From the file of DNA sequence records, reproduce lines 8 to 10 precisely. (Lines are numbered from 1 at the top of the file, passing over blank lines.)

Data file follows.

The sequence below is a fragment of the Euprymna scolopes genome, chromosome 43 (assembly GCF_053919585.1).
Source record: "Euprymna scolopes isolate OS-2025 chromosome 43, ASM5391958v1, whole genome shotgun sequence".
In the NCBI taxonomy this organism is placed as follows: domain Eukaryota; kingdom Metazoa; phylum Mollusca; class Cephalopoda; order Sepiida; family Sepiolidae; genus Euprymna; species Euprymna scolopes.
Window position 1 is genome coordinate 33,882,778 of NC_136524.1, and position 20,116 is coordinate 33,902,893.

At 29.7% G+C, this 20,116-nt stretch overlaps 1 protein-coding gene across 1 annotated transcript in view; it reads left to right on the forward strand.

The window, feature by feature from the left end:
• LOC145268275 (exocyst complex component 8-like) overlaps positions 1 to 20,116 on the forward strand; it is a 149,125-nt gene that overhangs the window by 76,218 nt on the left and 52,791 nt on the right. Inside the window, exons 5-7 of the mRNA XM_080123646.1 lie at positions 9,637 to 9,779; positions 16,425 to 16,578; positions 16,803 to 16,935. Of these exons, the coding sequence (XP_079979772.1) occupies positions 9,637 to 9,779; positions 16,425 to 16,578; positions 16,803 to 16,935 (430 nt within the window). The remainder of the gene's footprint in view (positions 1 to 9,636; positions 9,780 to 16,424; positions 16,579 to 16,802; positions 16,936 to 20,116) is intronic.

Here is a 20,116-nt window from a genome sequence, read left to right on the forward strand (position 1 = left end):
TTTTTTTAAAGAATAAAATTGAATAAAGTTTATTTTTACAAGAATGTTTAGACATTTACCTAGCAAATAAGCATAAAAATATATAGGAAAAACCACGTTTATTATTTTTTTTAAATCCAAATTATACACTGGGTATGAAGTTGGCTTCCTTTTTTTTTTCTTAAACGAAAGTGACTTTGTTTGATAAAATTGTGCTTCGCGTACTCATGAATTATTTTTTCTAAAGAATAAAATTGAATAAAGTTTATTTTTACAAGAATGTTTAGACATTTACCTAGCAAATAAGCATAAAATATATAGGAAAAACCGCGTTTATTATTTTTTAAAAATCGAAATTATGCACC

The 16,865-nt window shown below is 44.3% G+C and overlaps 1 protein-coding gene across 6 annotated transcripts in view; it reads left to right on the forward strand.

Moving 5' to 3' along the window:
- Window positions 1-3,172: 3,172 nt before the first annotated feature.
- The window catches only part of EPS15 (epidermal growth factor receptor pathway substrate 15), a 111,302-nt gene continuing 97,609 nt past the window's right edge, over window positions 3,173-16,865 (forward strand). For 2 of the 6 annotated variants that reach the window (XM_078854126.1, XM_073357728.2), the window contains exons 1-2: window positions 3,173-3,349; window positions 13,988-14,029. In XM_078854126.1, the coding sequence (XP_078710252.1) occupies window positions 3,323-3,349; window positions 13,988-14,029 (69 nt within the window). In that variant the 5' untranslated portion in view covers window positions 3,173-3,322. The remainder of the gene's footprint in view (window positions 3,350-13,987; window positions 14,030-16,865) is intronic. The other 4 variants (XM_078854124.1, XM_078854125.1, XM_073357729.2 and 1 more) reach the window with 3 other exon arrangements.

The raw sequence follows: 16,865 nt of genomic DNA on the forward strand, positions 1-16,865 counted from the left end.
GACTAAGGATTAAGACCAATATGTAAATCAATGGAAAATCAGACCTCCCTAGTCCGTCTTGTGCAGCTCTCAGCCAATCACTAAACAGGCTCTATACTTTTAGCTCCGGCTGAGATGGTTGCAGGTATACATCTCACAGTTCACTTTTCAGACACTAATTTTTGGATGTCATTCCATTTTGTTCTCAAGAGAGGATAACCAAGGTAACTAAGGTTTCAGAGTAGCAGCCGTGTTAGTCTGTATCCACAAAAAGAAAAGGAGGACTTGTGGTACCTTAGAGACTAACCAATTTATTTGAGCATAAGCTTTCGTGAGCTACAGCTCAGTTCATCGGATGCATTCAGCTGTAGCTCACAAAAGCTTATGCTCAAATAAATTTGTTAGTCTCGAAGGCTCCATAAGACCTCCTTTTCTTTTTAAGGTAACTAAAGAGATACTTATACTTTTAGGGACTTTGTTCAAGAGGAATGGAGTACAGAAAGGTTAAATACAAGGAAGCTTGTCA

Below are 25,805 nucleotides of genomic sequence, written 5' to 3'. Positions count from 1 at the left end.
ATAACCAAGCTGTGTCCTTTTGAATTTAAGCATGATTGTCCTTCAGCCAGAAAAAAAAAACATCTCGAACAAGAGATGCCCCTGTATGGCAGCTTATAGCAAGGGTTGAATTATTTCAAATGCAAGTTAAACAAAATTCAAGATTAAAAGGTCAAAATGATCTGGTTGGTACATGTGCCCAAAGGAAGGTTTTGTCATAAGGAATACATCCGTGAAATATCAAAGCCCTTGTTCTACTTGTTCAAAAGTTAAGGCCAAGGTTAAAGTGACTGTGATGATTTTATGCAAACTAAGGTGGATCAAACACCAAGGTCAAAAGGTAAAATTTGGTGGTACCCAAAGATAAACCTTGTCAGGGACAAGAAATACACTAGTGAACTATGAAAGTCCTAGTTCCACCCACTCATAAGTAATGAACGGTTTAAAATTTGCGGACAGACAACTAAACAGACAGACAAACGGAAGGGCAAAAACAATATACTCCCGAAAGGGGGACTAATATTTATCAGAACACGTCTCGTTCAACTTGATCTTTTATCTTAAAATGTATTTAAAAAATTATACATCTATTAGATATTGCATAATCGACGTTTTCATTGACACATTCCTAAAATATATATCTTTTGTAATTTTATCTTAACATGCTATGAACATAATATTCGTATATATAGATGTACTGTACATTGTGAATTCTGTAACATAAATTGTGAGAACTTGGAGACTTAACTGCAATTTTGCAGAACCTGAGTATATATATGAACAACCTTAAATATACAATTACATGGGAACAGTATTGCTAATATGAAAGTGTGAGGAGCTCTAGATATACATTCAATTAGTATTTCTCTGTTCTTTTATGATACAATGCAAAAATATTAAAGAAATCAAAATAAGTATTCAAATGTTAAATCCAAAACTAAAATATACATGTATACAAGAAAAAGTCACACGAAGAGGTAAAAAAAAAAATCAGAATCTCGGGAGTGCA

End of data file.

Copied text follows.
Here is a 20,116-nt window from a genome sequence, read left to right on the forward strand (position 1 = left end):
TTTTTTTAAAGAATAAAATTGAATAAAGTTTATTTTTACAAGAATGTTTAGACATTTACCTAGCAAATAAGCATAAAAATATATAGGAAAAACCACGTTTATTATTTTTTTTAAATCCAAATTATACACTGGGTATGAAGTTGGCTTCCTTTTTTTTTTCTTAAACGAAAGTGACTTTGTTTGATAAAATTGTGCTTCGCGTACTCATGAATTATTTTTTCTAAAGAATAAAATTGAATAAAGTTTATTTTTACAAGAATGTTTAGACATTTACCTAGCAAATAAGCATAAAATATATAGGAAAAACCGCGTTTATTATTTTTTAAAAATCGAAATTATGCACC

The 16,865-nt window shown below is 44.3% G+C and overlaps 1 protein-coding gene across 6 annotated transcripts in view; it reads left to right on the forward strand.